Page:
At the time of writing, most of them are closed and can only be seen from outside the gate. Nevertheless, it’s fun to seek them all out while admiring Izamal’s yellow colonial buildings along the way. 

Visiting all the sites below is easy to do on foot as long as you can stand the heat. Otherwise, you might want to hire a local horse carriage and guide to take you around.

Things to Do in Izamal Guide
The pyramid of Itzamatul
Things to Do in Izamal Guide

Close to the center is the large Itzamatul pyramid, located a few blocks southeast of Kinich Kak Moo. The huge pyramid was dedicated to the Mayan god of creation and agriculture, Itzamna. 

The first stage of construction dates to 400-600 AD, though it was completely covered over by a new phase sometime between 700-850 AD. A third addition was later added between 950-1150.

Things to Do in Izamal Guide
El Conejo
Things to Do in Izamal Guide

A few blocks further southeast is the site known as El Conejo, or ‘The Rabbit.’ While the main structure is relatively small, a multitude of pre-Hispanic utensils were discovered here, including obsidian tools, pots for plants, and spindles for spinning. 

While we don’t know for sure, it’s possible that a prominent local official once lived here in Mayan times.

Things to Do in Izamal Guide
Habuk
Things to Do in Izamal Guide

Back several blocks southwest of El Conejo is another sizable pyramid known as Habuk, which is much wider than it is tall. It’s  too bad that such an interesting-looking site is not normally accessible.

The view from outside the gates doesn’t do it justice, though one can get glimpses of the other sections when walking past the surrounding houses.

Things to Do in Izamal Guide

Finally, continue southwest for a while to reach the site of Chaltún Ha. For whatever reason, this site is open despite most of the others being closed. It lies at the southern outskirts of town, and you should find an open gate at the end of a wide dirt road (see map above).

Chaltún Ha was only discovered fairly recently. As such, not much is known about it yet and archaeological excavations are only beginning. That means there’s not much to see, and most of the pyramid is obscured beneath thick overgrowth.

Things to Do in Izamal Guide

But its location outside the center means there should be more possibilities for thorough excavations compared to the other sites.

We know this pyramid was relatively important, as, like Kinich Kak Moo, it was situated along a sacbe (elevated stone road) linking it with the city of Aké further west. Let’s hope that future excavations at Chaltún Ha can tell us even more about Izamal’s history as a whole. 

Note: While there’s also supposed to be something called the ‘Kabul Pyramid’ situated near the city’s central park, I walked all around the area and didn’t spot it. 

Things to Do in Izamal Guide

Additional Info

Most people visiting Izamal are either coming from Valladolid or Mérida. The ride from Valladolid takes around 2.5 hours one-way, which makes it a bit too far for a day trip (though still possible if you hurry). As mentioned above, Izamal would make a great place to stay for a night in between Valladolid and Mérida.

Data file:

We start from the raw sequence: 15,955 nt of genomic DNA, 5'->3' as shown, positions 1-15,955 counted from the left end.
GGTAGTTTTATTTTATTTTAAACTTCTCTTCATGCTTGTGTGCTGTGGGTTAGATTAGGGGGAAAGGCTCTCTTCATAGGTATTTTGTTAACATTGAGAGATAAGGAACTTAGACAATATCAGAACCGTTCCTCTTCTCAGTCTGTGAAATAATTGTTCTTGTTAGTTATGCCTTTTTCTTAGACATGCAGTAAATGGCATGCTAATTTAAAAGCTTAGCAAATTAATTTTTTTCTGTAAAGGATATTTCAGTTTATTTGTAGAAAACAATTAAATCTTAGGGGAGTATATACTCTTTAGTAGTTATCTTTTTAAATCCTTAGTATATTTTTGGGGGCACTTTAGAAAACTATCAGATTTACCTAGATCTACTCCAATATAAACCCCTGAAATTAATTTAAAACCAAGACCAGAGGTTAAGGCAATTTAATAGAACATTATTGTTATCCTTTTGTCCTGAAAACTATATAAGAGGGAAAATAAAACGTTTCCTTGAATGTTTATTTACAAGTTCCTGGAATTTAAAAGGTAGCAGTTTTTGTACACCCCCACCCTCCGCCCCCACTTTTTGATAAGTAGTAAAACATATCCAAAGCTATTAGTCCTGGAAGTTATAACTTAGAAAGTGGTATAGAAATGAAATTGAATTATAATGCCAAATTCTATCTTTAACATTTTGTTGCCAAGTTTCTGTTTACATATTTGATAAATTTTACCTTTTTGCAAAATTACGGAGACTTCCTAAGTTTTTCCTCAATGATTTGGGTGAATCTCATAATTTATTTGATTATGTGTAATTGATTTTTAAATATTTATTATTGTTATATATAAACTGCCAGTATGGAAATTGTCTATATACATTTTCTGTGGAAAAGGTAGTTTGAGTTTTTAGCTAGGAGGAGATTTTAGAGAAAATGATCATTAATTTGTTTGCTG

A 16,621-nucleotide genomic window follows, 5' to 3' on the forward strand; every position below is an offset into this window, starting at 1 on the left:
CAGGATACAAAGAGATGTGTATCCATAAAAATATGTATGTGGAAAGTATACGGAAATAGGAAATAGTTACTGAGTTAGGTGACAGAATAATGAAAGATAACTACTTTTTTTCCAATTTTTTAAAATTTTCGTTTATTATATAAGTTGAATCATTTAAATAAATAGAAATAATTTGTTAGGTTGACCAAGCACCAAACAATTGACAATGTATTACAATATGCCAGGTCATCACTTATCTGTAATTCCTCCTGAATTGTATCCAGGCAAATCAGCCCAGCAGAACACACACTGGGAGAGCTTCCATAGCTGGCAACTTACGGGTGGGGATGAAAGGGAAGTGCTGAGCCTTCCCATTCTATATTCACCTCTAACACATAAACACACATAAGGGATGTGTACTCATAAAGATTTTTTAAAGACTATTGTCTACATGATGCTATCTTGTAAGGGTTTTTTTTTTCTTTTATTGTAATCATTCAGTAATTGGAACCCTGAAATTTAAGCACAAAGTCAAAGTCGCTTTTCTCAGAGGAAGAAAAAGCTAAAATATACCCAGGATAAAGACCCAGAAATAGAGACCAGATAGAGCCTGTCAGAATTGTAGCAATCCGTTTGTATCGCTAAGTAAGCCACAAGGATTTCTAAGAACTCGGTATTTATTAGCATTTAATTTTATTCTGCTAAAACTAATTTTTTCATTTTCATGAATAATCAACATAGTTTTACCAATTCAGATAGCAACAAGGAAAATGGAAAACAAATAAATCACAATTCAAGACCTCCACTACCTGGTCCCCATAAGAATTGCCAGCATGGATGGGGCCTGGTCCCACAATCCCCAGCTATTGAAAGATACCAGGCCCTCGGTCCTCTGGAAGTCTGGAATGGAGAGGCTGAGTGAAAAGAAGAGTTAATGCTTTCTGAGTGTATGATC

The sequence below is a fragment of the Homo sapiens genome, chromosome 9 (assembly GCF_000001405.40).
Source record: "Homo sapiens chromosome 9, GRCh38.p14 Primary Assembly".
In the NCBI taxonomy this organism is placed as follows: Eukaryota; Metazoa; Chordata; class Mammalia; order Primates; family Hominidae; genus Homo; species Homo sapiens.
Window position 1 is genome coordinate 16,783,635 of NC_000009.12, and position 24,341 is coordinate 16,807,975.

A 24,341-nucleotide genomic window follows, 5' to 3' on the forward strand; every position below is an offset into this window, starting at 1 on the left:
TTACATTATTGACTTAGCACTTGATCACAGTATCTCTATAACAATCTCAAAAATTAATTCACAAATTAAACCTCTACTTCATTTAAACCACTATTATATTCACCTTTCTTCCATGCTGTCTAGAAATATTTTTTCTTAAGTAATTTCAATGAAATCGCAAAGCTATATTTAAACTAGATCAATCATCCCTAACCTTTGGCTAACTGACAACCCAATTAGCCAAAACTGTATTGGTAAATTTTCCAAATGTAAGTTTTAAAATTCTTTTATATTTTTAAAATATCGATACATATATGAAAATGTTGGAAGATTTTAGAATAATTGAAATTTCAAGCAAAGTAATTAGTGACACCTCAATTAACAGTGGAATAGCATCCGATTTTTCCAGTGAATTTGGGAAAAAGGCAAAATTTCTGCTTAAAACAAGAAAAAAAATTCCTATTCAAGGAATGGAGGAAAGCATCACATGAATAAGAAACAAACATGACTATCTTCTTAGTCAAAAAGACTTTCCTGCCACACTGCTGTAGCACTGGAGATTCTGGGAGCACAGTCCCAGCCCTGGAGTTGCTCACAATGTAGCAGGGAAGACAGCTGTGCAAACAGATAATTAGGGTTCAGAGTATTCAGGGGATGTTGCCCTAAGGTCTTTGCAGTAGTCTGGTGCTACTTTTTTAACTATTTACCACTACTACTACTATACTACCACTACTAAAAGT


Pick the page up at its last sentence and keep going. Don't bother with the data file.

From Valladolid, you can take a bus run by the Centro company. The small terminal is located just a block north from the main ADO terminal, with several buses running each day. It’s best to visit the terminal in advance to confirm the schedule.

Getting from Mérida to Izamal takes just over an hour. And this time you have the choice between three different bus companies whose terminals are all located in the vicinity of one another.

The Centro bus company can also take you from Mérida to Izamal, as well as the Oriental and Noreste bus companies. All three terminals are located in the southeast portion of Mérida’s historical district.

I went to Izamal with Oriente, and buses were departing at 9:00 at the time of my visit. The other companies likely have similar departure times, though the schedules seem to change frequently. These companies all seem to lack official websites but occasionally post updates on their official Facebook pages. 

On my way back to Mérida, I took a 14:30 bus with the Centro company, though the bus arrived about 30 minutes late.

If you don’t feel like navigating the local public transport system, a number of tours are available from Mérida as well.

This highly-rated tour takes you to both Izamal and a Mayan Handcraft Workshop, while this tour combines Izamal with a couple of nearby cenotes.

As mentioned in the Izamal guide above, the town can easily be explored as a day trip. But the Pueblo Mágico is becoming an increasingly popular place to stay. You can check out some of the top-rated accommodations here.

As discussed, Izamal can easily be visited as a day trip from Mérida.

In Mérida, I highly recommend people stay as central as possible. Some popular mid-range hotels in the center include Casona 61 and Kuka y Naranjo. Those on a tighter budget should also enjoy the highly-rated Hotel Santa Maria and Hotel Real Toledo.

As Mérida is so spread out, things may be much farther apart in reality than they appear on a map. Before making any booking, it’s best to confirm the precise walking distance from your accommodation to the city’s main square, Plaza Grande. From there, you can easily get around to most of the major sites and bus terminals.